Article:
Artificial Intelligence has changed science but can social sciences impact AI in turn? At a time when social scientists and researchers are rallying for that “human touch” to make AI systems unbiased, we cast a look on how social sciences and humanities can contribute to AI ecosystem and even out the imbalances and biases. Joseph Green, managing partner at In Trade Capital posited in a blog that social sciences and diversity in AI teams can play a pivotal role in resolving the AI-bias problem.
AI and machine learning have made human lives easier, but there’s no denying that if state-of-the-art algorithm goes wrong, the result can be disastrous. From actual deaths, racism and monetary losses, algorithms have the power to create as well as destroy. For example, some of the implications of biased algorithms played out in résumé screening, non-judicious assigning of parole, denying bank loans to minorities or people of colour. However, experts cite these biases are a product of careless algorithm design, not malice since bias seeps through historical data.
AI Biases Can Be Addressed With Social Sciences
Researchers have said that biases in AI can be traced down to the similar cases in history. The algorithms are fed with data, which has been collected and analysed by humans and therefore contain the biases automatically.
“Learned intermediaries will be technical personnel trained to evaluate the output of machine learning algorithms and detect biases on the margins and legitimate auditors who must conduct periodic reviews of the data algorithms with the objective of making them stronger and more privacy-protective. They should be capable of indicating appropriate remedial measures if they detect bias in an algorithm. For instance, a learned intermediary can introduce an appropriate amount of noise into the processing so that any bias caused over time due to a set pattern is fuzzed out,” said Rahul Matthan a fellow with the Takshashila Institute in his recently published paper Beyond consent: A New Paradigm For Data Protection.
A Redditor added, “Everything from humanities and social science to art and design has a place in AI. AI is not closed off to just maths and science the same way that journalism is not closed off to just book reviews. There are endless applications for AI that can be used to discuss human nature.”
Adding information related to subjects in social sciences like anthropology, sociology, political science, psychology, economics, and history, among others, leads to a richer understanding of data by the AI.
Now, tech giants such as Google, Microsoft, and other companies hire people from social sciences or humanities background. They want them to work alongside the engineering teams to help develop ethical AI. Social scientists contribute vastly to public policy research and an up and coming area is ethical AI where social scientists talk about challenges in job and skills economy and AI will reshape it. Russ Shaw, an angel investor and the co-founder of Tech London Advocates & Global Tech Advocates, said at a conference in March earlier this year, “…Let’s increase the diversity of AI coders to remove unconscious bias from algorithms; let’s introduce regulation to ensure the technology is fair and safe.”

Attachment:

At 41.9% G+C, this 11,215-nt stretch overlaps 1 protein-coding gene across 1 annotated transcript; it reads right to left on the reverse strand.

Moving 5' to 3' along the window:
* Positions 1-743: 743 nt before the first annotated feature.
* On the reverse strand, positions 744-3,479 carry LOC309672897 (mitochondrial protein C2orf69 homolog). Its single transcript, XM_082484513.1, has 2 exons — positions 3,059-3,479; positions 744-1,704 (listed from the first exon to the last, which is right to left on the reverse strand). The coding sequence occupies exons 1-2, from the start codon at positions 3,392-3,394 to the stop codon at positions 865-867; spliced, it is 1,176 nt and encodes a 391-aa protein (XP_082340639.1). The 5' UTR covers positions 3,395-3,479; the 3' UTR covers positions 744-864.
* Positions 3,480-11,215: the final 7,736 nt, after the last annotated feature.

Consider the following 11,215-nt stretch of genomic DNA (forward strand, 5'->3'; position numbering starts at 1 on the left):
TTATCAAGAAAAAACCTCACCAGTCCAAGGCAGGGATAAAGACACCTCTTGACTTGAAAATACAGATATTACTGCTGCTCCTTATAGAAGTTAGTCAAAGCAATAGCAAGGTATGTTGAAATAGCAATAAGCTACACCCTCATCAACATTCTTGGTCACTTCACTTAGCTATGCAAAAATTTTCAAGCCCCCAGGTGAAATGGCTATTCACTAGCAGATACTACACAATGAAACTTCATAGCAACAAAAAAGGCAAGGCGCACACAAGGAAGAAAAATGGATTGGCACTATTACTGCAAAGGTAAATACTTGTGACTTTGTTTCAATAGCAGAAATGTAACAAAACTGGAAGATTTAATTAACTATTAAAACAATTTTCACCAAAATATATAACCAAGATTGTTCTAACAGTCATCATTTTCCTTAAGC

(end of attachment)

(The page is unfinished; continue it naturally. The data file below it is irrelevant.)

How Social Sciences Can Make AI More ‘Human’
What makes humans ‘human’ and the goal of any AI, is our unique response to stimuli. It is predictable and unpredictable at the same time, blasé and responsive all at once.
Nobel Prize winning Israeli-American psychologist Daniel Kahneman has also worked on the question as to why is it so hard to predict human behaviour. In his book Thinking, Fast and Slow (2011, Farrar, Straus and Giroux), he tried to understand the two ways in which humans behave, think and act — a fast, instinctive and emotional way, and a slow, logical, easily predictable way.
After much deliberation, it was implied that in the AI field it does not matter how accurate the algorithms are, humans still use their “fast” (unpredictable) in their decisions. This is where a deeper understanding of the human psychology, not just neurology, comes into existence.
“Philosophy — specifically focusing on logic — can serve as a foundation for AI. Although you can’t write formal code just by knowing logic, it will definitely make it easier to learn computer programming languages,” a Redditor summarised.
Intuition In Artificial Intelligence
In a paper titled Explanation in Artificial Intelligence: Insights from the Social Sciences by Tim Miller, the researcher explains that more and more practitioners of AI have been asking for ‘explainable’ AI.
“It is fair to say that most work in explainable AI uses only the researchers’ intuition of what constitutes a ‘good’ explanation. There are vast and valuable bodies of research in philosophy, psychology, and cognitive science of how people define, generate, select, evaluate, and present explanations, which argues that people employ certain cognitive biases and social expectations towards the explanation process,” says Miller in the paper.
In his paper, Miller argues AI should be built on relevant research from philosophy, cognitive psychology and social psychology. He insists that these social science topics draw out some important findings, and discuss ways that these can be infused with work on explainable AI.
Realistically, social sciences can be successfully applied in areas such as public policy, human resources, criminology, marketing and advertising, and strategic planning in the public and private sectors.